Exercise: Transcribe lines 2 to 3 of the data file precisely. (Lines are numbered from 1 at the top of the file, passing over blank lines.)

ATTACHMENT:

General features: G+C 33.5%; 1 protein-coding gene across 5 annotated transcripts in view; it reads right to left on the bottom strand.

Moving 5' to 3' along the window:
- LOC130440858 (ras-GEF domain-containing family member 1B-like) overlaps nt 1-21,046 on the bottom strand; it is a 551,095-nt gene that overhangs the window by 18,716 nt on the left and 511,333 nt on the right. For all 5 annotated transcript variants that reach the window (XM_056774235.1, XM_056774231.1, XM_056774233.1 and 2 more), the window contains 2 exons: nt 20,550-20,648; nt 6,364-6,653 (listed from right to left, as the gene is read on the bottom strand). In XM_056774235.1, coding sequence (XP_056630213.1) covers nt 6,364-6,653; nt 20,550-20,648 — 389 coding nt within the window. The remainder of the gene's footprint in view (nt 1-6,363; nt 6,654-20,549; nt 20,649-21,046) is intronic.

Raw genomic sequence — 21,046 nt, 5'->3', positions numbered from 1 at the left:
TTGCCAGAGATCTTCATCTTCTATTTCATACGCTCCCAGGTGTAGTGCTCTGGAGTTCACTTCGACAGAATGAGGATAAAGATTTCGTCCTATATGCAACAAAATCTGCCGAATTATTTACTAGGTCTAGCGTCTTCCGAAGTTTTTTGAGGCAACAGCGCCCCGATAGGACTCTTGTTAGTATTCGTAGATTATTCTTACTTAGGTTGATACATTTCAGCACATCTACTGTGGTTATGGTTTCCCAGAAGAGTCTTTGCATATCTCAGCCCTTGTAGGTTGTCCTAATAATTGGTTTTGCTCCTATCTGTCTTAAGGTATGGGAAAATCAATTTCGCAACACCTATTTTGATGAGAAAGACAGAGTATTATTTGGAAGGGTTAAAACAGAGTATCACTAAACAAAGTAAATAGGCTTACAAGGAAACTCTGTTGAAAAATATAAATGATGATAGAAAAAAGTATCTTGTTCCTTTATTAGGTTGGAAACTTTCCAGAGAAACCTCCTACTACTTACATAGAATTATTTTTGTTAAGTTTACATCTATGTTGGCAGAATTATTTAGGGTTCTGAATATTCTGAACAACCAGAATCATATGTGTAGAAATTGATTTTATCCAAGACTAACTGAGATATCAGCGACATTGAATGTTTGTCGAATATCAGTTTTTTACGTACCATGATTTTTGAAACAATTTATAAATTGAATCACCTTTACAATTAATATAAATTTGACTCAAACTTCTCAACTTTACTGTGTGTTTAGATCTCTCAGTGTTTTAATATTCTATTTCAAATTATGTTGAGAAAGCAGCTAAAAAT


Moving 5' to 3' along the window:
- LOC130440858 (ras-GEF domain-containing family member 1B-like) overlaps nt 1-21,046 on the bottom strand; it is a 551,095-nt gene that overhangs the window by 18,716 nt on the left and 511,333 nt on the right. For all 5 annotated transcript variants that reach the window (XM_056774235.1, XM_056774231.1, XM_056774233.1 and 2 more), the window contains 2 exons: nt 20,550-20,648; nt 6,364-6,653 (listed from right to left, as the gene is read on the bottom strand). In XM_056774235.1, coding sequence (XP_056630213.1) covers nt 6,364-6,653; nt 20,550-20,648 — 389 coding nt within the window. The remainder of the gene's footprint in view (nt 1-6,363; nt 6,654-20,549; nt 20,649-21,046) is intronic.